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How to find RPM of an absolute encoder?

When I tried to use write to file VI in order to save the data, it didn't let me connect the write VI and the data element coming from the dequeu element in the third loop.
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Message 21 of 31
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Why are you using the Build cluster array function?  Since you are just passing in a double precision value, create the queue with that and pass it into the enqueue function.  When you dequeue that in the 3rd loop, it will wire to the signals input of a Write File Express VI.
 
If you want to continue with that you have, you will have to use an index array to get the value coming out of the dequeue function, then unbundle the cluster.
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Message 22 of 31
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I still get very bizzarre results...the values seem to be very erratic.
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Message 23 of 31
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Hello,

I was looking into the data sheet specifications of your absolute encoder (model # 960).  What are you actually inputing into the counter 0 of Device 1?  What line or maybe even lines for the encoder?  I am asking becuase I noticed the encoder outputs in grey code.  I see that you are using the 11 bit (2048) encoder based on your code.  Are you using any external circuitry to convert the grey code into binary?  I am also interested to know what model for a DAQ device you are using.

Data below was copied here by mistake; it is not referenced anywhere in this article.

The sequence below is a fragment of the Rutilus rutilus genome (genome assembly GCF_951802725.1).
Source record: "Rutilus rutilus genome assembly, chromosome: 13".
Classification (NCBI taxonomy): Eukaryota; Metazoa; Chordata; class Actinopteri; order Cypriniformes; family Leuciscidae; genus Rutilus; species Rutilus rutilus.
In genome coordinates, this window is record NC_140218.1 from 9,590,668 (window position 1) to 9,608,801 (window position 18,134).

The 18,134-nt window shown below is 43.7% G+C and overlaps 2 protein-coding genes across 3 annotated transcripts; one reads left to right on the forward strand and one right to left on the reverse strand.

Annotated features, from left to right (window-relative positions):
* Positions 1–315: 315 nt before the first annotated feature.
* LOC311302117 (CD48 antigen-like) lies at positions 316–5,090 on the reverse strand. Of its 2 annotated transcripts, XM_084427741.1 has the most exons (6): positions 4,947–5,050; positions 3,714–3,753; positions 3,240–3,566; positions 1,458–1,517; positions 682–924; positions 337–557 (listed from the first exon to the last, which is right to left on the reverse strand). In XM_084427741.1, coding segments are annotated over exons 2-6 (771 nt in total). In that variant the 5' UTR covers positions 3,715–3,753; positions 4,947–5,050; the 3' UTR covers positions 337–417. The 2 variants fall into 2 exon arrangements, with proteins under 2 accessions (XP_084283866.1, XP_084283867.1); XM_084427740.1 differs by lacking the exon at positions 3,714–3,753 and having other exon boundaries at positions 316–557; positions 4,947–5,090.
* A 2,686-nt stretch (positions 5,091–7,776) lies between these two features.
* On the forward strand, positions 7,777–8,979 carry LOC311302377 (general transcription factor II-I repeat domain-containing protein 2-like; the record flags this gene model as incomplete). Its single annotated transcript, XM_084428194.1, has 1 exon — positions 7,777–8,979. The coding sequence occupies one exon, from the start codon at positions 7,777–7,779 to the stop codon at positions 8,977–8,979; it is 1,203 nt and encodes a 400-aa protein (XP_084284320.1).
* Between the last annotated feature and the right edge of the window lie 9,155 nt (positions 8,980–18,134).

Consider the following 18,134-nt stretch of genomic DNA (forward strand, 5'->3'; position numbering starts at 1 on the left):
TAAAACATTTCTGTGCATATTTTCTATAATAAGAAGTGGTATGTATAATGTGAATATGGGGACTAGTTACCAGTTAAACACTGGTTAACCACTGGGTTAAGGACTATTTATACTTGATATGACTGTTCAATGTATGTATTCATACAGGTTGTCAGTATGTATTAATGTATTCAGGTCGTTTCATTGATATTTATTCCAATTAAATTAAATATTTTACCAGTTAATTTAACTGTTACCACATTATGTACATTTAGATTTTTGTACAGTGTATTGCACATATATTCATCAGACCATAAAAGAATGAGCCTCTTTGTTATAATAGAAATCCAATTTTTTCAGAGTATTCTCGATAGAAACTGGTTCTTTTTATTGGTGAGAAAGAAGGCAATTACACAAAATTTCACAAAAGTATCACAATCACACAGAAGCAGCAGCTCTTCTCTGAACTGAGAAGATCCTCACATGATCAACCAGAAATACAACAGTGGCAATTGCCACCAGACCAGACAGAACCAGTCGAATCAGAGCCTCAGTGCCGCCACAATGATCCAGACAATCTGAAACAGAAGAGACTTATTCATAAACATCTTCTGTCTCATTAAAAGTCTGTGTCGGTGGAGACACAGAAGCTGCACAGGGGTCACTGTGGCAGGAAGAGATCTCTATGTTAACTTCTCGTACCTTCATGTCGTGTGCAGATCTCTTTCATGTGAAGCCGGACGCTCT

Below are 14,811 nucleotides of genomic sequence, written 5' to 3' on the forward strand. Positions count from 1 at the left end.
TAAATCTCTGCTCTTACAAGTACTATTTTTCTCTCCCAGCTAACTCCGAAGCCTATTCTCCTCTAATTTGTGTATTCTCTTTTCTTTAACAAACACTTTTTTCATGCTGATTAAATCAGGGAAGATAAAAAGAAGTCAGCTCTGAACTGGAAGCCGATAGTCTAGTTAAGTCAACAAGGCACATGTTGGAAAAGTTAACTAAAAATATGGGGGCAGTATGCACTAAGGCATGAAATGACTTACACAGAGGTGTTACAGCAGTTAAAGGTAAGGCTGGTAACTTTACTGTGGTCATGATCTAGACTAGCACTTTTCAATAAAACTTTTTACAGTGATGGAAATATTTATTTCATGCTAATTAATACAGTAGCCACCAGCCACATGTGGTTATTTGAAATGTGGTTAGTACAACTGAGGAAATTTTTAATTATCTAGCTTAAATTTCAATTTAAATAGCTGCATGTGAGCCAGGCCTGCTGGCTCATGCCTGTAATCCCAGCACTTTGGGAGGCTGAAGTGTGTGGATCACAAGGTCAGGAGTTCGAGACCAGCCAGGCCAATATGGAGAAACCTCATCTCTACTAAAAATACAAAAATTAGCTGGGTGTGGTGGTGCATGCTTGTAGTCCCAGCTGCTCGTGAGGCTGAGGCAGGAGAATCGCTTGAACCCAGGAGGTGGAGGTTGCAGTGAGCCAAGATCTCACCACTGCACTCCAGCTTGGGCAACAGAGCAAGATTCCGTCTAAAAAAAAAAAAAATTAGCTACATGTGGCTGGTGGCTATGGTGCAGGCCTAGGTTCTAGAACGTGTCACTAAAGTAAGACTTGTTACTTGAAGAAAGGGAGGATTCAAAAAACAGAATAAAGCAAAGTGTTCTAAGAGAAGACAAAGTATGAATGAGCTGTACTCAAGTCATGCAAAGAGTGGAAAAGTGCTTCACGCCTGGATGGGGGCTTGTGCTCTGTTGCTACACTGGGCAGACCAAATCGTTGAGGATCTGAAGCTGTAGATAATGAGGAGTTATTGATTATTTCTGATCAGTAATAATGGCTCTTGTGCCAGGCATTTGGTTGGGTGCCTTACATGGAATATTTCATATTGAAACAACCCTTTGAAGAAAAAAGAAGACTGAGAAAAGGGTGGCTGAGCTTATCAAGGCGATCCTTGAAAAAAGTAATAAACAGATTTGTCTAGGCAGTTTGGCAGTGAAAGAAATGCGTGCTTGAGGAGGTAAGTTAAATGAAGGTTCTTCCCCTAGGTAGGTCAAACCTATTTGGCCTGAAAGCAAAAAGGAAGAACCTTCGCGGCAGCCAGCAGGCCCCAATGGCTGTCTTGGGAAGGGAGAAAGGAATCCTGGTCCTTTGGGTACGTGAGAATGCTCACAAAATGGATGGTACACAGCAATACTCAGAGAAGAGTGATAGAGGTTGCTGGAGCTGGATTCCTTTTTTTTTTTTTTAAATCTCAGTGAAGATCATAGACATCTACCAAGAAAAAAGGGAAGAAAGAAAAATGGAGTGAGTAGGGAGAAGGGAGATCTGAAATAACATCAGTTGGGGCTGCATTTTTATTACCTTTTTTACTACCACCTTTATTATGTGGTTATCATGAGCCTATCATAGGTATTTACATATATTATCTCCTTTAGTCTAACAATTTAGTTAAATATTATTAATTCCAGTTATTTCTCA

This is also a good site for explaining grey code for absolute encoders.

 



Message Edited by samantham on 03-14-2008 01:07 PM
Samantha
National Instruments
Applications Engineer
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Message 24 of 31
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In counter 0 for device 1 I am putting in the LSB (11-bit) of the absolute encoder. The ecnoder company told me that I could count the square form waves using the LSB. I do not have a setup to convert gray code to binary code though. The DAQ I am using is the NI-PCI-6251, and the box that I have is SCB-68 E Series.
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Message 25 of 31
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Hello,

Your encoder has 11 bits of resolution and thus 2048 different positions per revolution.  Since it is an absolute encoder, it outputs angular position data on different bit lines.  You have the LSB wired into input of a channel configured for change detection task.  Thus, the task will only count edges on the LSB.  The encoder you have outputs in a grey code.  Thus, for an 11 bit encoder the LSB will only have 11 edges per revolution.  (If the encoder output in binary, the LSB would have 22 edges per revolution.)  Please refer to the second link in my last post for details about encoder output code types.

In your current VI, 2048 is the constant for the number of pulses per revolution.  Please try changing this value to 11.  The 2048 relates to the number of position and if using an incremental encoder the lines would pulse 2048 times per revolution.  However, since you are dealing with grey code and monitoring the LSB the expected number is 11 for pulses per revolution.